This may not be the sign of a new baby boom, but for the first time since 2007, the number of births in the United States increased last year. According to a recent study released by the National Center for Health Statistics, 3,985,924 babies were born in 2014, a one percent jump from 2013 (3,932,181 babies were born that year).
Women between the ages of 30 to 34 and 35-39 saw a high rise in birth rate—both up 3 percent from 2013—while the birthrate for women aged 25-29 remained essentially unchanged in recent years.
If my Facebook newsfeed acted as a case study for the stats above, there might soon be a rise in the 25 to 29 age range, as well. Though most of my social circle is at the lower end of that spectrum, over the past year I've watched several friends get engaged, move from Manhattan to the suburbs, and purchase a home. I know it's only a matter of time until the birth announcements start rolling in! (Hopefully cute ones like these.)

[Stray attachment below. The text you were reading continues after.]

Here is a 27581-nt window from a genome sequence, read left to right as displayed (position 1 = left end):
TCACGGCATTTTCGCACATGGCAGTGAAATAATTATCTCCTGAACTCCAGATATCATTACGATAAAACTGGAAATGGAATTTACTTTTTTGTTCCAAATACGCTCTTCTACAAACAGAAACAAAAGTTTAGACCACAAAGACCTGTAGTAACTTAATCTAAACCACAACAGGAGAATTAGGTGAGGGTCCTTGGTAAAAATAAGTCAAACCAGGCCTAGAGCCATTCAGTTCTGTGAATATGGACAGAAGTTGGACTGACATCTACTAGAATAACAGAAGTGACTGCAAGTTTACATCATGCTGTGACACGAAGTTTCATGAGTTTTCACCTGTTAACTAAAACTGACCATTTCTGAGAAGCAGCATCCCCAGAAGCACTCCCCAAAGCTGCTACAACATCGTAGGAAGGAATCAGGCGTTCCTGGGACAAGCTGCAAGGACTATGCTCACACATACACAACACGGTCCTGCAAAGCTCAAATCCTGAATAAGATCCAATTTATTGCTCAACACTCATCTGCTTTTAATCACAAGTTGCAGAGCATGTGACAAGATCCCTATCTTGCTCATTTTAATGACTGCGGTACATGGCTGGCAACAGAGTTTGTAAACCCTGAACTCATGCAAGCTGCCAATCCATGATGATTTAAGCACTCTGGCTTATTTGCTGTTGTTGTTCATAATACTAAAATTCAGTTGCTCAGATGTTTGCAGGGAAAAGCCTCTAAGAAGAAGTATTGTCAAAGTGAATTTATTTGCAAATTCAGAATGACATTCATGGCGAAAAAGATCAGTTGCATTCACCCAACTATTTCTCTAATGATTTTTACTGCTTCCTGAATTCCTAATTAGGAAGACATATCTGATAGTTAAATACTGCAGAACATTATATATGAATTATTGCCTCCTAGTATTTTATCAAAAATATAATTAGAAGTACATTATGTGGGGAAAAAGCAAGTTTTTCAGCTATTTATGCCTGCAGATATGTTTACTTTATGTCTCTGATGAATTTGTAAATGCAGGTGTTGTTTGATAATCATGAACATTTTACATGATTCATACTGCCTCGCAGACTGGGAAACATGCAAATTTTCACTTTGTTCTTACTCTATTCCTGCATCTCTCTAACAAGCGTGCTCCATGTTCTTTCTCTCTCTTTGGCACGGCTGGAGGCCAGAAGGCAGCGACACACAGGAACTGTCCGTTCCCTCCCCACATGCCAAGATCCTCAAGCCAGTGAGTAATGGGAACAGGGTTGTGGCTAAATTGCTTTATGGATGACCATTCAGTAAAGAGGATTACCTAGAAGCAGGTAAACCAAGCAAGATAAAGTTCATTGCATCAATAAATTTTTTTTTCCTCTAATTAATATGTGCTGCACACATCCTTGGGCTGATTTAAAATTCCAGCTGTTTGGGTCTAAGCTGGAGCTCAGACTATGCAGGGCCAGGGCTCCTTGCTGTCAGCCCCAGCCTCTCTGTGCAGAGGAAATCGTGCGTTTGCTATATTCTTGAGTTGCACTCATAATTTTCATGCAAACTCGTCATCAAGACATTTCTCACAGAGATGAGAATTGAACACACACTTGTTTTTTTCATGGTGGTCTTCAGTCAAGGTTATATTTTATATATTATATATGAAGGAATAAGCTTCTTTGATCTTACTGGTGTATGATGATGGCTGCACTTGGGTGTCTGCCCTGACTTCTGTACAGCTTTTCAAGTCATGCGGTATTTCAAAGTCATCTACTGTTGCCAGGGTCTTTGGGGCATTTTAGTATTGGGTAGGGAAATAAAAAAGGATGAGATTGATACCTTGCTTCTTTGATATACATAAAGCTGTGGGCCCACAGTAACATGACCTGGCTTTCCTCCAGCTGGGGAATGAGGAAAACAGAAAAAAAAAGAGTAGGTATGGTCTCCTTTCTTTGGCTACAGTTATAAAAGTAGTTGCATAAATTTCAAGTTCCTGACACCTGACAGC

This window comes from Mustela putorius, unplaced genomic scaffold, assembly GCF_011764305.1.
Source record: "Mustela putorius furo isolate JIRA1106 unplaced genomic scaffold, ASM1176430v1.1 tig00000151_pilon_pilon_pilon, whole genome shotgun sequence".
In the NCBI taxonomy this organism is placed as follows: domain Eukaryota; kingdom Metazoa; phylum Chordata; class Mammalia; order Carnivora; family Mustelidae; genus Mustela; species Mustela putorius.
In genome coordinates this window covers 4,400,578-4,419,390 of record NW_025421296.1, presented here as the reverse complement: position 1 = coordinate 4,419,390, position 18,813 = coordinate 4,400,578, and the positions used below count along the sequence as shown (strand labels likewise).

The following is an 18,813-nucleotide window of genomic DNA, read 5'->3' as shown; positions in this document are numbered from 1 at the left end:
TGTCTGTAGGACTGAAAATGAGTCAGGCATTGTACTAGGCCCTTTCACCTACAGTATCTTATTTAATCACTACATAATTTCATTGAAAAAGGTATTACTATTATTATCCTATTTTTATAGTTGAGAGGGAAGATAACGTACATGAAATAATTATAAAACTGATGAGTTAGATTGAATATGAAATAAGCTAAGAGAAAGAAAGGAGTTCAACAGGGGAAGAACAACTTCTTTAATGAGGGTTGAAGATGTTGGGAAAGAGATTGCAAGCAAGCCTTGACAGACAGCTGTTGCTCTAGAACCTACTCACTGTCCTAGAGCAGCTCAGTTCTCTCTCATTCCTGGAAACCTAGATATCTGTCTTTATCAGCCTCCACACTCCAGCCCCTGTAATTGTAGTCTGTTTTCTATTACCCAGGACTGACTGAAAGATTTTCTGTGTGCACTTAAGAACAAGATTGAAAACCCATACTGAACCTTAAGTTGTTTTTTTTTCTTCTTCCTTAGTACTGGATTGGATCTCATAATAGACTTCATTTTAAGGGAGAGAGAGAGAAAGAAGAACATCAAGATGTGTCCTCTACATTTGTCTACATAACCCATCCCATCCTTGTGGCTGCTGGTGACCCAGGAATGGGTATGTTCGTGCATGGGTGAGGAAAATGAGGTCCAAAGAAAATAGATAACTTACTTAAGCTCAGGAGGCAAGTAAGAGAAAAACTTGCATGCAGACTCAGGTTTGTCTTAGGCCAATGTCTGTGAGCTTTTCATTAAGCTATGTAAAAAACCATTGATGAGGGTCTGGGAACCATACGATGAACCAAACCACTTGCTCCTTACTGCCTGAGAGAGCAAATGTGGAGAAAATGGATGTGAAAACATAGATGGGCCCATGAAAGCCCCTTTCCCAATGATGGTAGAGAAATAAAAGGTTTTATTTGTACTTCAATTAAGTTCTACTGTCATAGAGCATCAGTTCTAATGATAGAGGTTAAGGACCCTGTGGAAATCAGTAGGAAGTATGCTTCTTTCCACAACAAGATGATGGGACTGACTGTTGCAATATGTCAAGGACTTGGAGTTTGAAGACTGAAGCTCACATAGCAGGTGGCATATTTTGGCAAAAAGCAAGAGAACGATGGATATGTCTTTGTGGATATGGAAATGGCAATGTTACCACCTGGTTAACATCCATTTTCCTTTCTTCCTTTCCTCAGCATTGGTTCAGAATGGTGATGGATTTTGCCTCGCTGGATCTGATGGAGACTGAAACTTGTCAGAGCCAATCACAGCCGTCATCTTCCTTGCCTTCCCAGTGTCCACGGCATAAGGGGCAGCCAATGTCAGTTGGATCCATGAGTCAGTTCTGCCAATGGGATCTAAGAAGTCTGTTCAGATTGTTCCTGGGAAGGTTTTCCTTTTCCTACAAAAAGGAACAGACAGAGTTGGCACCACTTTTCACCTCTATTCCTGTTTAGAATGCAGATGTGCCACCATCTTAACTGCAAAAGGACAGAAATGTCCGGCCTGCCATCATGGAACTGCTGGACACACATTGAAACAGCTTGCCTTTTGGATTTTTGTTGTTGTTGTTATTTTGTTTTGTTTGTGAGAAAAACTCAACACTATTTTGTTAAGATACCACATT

Experts claim this increase in baby making may be thanks to the improving economy. "The recession is ending — we think it's ending — for some people, so we might attribute a rise in the birthrate" to the economy, Carl Haub, a senior demographer for the Population Reference Bureau, told USA TODAY.
While this hasn't been proven by the recent study, it would make sense. Data from the U.S. Department of Agriculture shows that parents in a middle-income group spend between $12,800 and $14,970 on the baby, annually. That's more than $245,000 by the time the kid is 18! Not easily done during a recession.
Melissa Bykofsky is the associate articles editor at Parents who covers millennial trends, entertainment, and pop-culture. Follow her on Twitter @mbykofsky.
Image: Babies via Shutterstock